Twin towns and sister cities
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In the United Kingdom, the term twin towns is most commonly used, generally referring to town-twinning with Europe, differentiating with the term sister cities, which is used for agreements with towns and cities in the Americas. In Europe, a variety of terms are used; most commonly twin towns, but partnership towns, partner towns and friendship towns, are also used. The EU uses twinned towns and refers to the process as town twinning. Germany and Poland use Partnerstadt (Ger.) / Miasto Partnerskie (Pol.) (Partner Town/City), France uses Ville Jumelée (Twinned Town/City), while Italy has gemellaggio (twinning) and comune gemellato (twinned municipality). In the Netherlands, the term Stedenband (City bond) is used. North America, South America, South Asia, and Australasia generally use the term sister cities. In China, the term friendship city (友好城市, yǒuhǎo chéngshì) is used, since Confucianism imbues kinship terms with a hierarchical connotation. In the former Soviet Bloc countries twin towns is used, as well as the term города-побратимы (Rus.) (sworn brother cities).
The earliest form of town twinning in Europe was between the German city of Paderborn and the French city of Le Mans in 1836. Keighley, West Yorkshire, England had a "sister cities" arrangement with Suresnes and Puteaux, France starting in 1905. The first recorded modern twinning agreement was between Keighley and Poix-du-Nord, Nord, France in 1920 following the end of World War I. This was initially referred to as an adoption of the French town, with formal twinning charters not being exchanged until 1986.
The practice was continued after the Second World War as a way to bring European people into a closer understanding of each other and to promote cross-border projects of mutual benefit. For example, Coventry twinned with Stalingrad (now Volgograd) and later with Dresden as an act of peace and reconciliation, all three cities having been heavily bombed during the war. Each twin city country is represented in a specific ward of the city and in each ward has a peace garden dedicated to that twin city. Another early example of town twinning dates back to 1947 when Bristol Corporation (later Bristol City Council) sent five 'leading citizens' on a goodwill mission to Hanover.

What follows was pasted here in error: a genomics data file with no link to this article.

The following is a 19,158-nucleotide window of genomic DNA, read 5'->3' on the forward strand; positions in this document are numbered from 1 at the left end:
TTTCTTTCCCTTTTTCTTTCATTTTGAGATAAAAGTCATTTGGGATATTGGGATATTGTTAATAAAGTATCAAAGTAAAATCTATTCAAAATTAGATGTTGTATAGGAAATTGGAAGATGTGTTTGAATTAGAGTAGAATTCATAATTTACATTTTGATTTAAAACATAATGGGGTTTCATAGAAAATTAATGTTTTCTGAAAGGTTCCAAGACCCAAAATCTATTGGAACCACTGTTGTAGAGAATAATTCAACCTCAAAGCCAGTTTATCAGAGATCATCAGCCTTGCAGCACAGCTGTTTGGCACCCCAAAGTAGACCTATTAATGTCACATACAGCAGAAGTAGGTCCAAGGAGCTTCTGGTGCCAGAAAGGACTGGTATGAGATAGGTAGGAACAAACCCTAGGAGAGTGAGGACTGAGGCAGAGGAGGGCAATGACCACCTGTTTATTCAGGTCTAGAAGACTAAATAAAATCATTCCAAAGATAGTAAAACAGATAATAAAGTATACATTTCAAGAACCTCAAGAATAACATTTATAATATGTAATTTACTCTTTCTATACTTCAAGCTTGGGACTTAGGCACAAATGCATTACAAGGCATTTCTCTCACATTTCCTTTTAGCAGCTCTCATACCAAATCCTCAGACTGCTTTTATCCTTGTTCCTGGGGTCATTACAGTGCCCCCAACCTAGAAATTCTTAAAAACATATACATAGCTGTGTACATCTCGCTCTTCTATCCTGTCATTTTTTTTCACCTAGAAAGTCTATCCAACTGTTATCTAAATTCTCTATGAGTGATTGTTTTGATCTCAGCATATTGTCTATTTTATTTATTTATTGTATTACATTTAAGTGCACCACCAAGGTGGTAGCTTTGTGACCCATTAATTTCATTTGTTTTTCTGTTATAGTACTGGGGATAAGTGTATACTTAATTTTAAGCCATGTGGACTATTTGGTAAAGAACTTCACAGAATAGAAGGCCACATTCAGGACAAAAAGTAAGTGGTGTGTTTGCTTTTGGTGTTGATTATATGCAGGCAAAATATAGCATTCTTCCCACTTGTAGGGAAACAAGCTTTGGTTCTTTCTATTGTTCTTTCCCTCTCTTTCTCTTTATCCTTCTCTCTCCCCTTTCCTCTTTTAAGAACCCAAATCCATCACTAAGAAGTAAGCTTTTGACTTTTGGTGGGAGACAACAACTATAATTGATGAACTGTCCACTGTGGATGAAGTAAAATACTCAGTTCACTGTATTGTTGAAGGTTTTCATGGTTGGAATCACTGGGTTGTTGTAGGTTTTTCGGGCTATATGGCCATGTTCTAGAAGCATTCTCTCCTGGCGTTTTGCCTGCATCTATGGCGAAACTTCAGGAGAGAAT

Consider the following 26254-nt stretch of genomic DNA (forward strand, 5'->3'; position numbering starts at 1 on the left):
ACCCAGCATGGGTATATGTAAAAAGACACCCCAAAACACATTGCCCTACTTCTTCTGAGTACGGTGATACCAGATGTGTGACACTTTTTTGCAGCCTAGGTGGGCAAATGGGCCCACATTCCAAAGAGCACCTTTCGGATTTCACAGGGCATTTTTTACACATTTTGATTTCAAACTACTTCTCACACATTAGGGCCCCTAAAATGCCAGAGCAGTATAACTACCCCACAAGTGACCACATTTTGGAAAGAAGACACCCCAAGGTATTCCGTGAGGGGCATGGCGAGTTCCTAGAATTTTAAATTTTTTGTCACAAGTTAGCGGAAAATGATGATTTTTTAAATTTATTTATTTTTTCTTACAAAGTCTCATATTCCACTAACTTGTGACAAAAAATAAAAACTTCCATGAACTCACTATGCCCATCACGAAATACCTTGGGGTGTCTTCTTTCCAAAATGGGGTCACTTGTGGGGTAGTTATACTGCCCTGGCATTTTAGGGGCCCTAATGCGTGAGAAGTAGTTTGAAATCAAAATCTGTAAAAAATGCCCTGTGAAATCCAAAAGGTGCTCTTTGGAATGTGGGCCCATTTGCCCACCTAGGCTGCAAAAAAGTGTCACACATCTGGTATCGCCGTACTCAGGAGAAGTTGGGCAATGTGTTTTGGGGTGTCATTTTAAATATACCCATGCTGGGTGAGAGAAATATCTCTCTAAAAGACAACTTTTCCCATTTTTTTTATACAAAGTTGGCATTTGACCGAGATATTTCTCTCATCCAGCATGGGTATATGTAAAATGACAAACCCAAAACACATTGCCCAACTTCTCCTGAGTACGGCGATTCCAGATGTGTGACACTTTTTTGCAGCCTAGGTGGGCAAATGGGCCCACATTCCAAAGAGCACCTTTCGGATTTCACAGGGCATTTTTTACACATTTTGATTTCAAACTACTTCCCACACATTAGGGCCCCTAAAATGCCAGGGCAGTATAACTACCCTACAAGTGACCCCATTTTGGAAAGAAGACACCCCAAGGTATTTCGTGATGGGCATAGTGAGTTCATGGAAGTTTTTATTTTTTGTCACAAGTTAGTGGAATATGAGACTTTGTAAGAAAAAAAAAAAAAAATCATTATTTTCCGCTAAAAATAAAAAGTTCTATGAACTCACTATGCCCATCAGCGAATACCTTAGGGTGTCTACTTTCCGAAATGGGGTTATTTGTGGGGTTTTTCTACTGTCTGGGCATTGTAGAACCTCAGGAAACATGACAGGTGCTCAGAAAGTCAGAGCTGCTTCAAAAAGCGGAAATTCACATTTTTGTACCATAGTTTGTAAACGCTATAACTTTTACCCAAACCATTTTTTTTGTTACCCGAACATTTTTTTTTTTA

Within Europe, town twinning is supported by the European Union. The support scheme was established in 1989. In 2003 an annual budget of about 12 million euros was allocated to about 1,300 projects. The Council of European Municipalities and Regions also works closely with the Commission (DG Education and Culture) to promote modern, high quality twinning initiatives and exchanges that involve all sections of the community. It has launched a website dedicated to town twinning. Twinned towns are often chosen because of some similarity: thus about 15 towns in Wales are twinned with towns in Brittany, and Oxford is with other celebrated university towns: Bonn, Leiden, Grenoble and others.
Many German cities still are twinned with other German cities. The partnerships were established in the last years of former East Germany. Famous examples are the partnerships of Hanover and Leipzig (both having important trade fair grounds) or between Hamburg and Dresden.
North America